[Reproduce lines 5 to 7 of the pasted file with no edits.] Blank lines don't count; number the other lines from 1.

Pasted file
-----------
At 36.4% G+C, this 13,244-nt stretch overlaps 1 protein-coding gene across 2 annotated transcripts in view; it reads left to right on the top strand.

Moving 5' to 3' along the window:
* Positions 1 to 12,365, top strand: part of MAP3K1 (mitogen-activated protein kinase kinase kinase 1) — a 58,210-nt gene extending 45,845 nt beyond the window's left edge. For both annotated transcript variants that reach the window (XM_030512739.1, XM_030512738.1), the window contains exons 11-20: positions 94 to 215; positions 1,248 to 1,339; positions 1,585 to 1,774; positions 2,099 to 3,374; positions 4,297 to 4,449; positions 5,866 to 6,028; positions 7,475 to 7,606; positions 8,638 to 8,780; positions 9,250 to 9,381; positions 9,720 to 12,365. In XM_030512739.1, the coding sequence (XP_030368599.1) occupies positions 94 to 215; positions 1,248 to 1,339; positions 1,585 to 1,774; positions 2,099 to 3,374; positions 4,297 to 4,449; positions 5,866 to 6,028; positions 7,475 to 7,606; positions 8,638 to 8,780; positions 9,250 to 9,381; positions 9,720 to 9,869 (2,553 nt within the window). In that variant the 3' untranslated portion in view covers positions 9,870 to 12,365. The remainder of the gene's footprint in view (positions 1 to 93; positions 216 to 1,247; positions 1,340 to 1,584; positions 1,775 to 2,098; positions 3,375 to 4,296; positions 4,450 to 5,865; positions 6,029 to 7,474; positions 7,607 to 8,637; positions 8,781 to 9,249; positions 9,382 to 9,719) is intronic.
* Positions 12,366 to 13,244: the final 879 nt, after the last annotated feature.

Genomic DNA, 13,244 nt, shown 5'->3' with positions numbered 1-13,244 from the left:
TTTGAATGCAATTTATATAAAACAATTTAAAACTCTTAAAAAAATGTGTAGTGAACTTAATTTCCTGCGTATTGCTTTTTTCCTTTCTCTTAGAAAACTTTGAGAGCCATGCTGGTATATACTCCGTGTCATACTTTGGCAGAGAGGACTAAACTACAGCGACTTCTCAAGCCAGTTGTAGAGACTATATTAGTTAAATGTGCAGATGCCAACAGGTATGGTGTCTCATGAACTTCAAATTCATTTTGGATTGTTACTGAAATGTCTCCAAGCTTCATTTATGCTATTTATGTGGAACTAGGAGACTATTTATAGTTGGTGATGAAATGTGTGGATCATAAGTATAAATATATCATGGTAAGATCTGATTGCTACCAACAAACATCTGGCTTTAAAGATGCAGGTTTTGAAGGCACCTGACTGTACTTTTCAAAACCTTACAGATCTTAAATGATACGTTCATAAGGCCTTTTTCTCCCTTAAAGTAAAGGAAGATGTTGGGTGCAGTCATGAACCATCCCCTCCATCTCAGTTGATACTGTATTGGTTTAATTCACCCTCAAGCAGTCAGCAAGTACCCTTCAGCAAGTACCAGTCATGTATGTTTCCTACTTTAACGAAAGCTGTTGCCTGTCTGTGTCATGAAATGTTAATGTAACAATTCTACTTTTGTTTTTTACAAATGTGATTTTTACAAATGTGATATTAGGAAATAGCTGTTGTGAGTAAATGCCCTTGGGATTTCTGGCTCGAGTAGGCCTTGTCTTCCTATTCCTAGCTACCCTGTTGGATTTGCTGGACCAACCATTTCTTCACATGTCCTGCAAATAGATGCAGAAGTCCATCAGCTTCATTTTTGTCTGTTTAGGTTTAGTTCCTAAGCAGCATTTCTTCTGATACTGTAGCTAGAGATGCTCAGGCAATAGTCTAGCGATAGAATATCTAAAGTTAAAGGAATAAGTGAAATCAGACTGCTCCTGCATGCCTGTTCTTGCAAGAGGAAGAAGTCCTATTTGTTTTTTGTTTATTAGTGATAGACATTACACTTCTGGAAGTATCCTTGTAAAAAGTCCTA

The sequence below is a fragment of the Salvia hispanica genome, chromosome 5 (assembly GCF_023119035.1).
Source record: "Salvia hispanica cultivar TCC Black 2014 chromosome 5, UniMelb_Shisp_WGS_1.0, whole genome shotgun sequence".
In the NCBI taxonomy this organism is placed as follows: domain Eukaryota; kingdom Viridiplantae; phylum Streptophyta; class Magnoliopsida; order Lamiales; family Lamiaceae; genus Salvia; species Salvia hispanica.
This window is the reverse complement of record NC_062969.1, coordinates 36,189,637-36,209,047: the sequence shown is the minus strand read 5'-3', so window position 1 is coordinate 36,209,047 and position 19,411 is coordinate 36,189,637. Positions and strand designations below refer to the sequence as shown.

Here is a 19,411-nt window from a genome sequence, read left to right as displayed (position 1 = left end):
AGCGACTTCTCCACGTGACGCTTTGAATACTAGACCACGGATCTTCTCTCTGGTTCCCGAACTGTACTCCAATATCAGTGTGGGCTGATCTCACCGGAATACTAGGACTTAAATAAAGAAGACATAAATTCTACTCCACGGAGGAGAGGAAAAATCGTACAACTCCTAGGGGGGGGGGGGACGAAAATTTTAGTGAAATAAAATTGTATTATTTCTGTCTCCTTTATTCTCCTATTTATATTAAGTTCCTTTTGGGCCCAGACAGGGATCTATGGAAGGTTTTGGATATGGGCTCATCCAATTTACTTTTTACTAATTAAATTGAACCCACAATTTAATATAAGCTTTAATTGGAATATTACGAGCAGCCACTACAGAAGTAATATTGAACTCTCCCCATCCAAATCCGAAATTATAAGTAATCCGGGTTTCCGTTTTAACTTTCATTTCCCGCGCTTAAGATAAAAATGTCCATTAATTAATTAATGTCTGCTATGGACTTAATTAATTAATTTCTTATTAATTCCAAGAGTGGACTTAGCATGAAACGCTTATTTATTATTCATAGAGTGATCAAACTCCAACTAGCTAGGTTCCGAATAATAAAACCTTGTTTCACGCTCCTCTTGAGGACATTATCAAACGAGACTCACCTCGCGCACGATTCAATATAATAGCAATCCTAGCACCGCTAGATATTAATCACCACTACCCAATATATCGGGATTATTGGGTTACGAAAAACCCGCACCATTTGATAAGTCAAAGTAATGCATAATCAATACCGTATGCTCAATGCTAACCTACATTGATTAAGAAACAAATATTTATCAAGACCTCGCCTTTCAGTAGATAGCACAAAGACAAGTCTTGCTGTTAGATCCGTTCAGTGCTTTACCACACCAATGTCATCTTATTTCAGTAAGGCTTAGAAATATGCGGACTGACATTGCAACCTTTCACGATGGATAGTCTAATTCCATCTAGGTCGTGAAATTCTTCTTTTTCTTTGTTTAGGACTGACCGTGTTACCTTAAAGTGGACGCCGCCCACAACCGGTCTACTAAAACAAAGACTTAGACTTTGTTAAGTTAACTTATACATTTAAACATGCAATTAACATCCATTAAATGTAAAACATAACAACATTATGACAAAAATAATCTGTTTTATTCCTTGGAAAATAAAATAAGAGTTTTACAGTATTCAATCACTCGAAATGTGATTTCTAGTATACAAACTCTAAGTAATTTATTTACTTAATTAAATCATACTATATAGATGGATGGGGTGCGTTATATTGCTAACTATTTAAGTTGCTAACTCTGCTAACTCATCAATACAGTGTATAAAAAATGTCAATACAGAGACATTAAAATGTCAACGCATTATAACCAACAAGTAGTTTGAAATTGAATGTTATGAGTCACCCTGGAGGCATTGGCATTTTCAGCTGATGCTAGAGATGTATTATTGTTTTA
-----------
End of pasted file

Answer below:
Genomic DNA, 13,244 nt, shown 5'->3' with positions numbered 1-13,244 from the left:
TTTGAATGCAATTTATATAAAACAATTTAAAACTCTTAAAAAAATGTGTAGTGAACTTAATTTCCTGCGTATTGCTTTTTTCCTTTCTCTTAGAAAACTTTGAGAGCCATGCTGGTATATACTCCGTGTCATACTTTGGCAGAGAGGACTAAACTACAGCGACTTCTCAAGCCAGTTGTAGAGACTATATTAGTTAAATGTGCAGATGCCAACAGGTATGGTGTCTCATGAACTTCAAATTCATTTTGGATTGTTACTGAAATGTCTCCAAGCTTCATTTATGCTATTTATGTGGAACTAGGAGACTATTTATAGTTGGTGATGAAATGTGTGGATCATAAGTATAAATATATCATGGTAAGATCTGATTGCTACCAACAAACATCTGGCTTTAAAGATGCAGGTTTTGAAGGCACCTGACTGTACTTTTCAAAACCTTACAGATCTTAAATGATACGTTCATAAGGCCTTTTTCTCCCTTAAAGTAAAGGAAGATGTTGGGTGCAGTCATGAACCATCCCCTCCATCTCAGTTGATACTGTATTGGTTTAATTCACCCTCAAGCAGTCAGCAAGTACCCTTCAGCAAGTACCAGTCATGTATGTTTCCTACTTTAACGAAAGCTGTTGCCTGTCTGTGTCATGAAATGTTAATGTAACAATTCTACTTTTGTTTTTTACAAATGTGATTTTTACAAATGTGATATTAGGAAATAGCTGTTGTGAGTAAATGCCCTTGGGATTTCTGGCTCGAGTAGGCCTTGTCTTCCTATTCCTAGCTACCCTGTTGGATTTGCTGGACCAACCATTTCTTCACATGTCCTGCAAATAGATGCAGAAGTCCATCAGCTTCATTTTTGTCTGTTTAGGTTTAGTTCCTAAGCAGCATTTCTTCTGATACTGTAGCTAGAGATGCTCAGGCAATAGTCTAGCGATAGAATATCTAAAGTTAAAGGAATAAGTGAAATCAGACTGCTCCTGCATGCCTGTTCTTGCAAGAGGAAGAAGTCCTATTTGTTTTTTGTTTATTAGTGATAGACATTACACTTCTGGAAGTATCCTTGTAAAAAGTCCTA

The sequence below is a fragment of the Salvia hispanica genome, chromosome 5 (assembly GCF_023119035.1).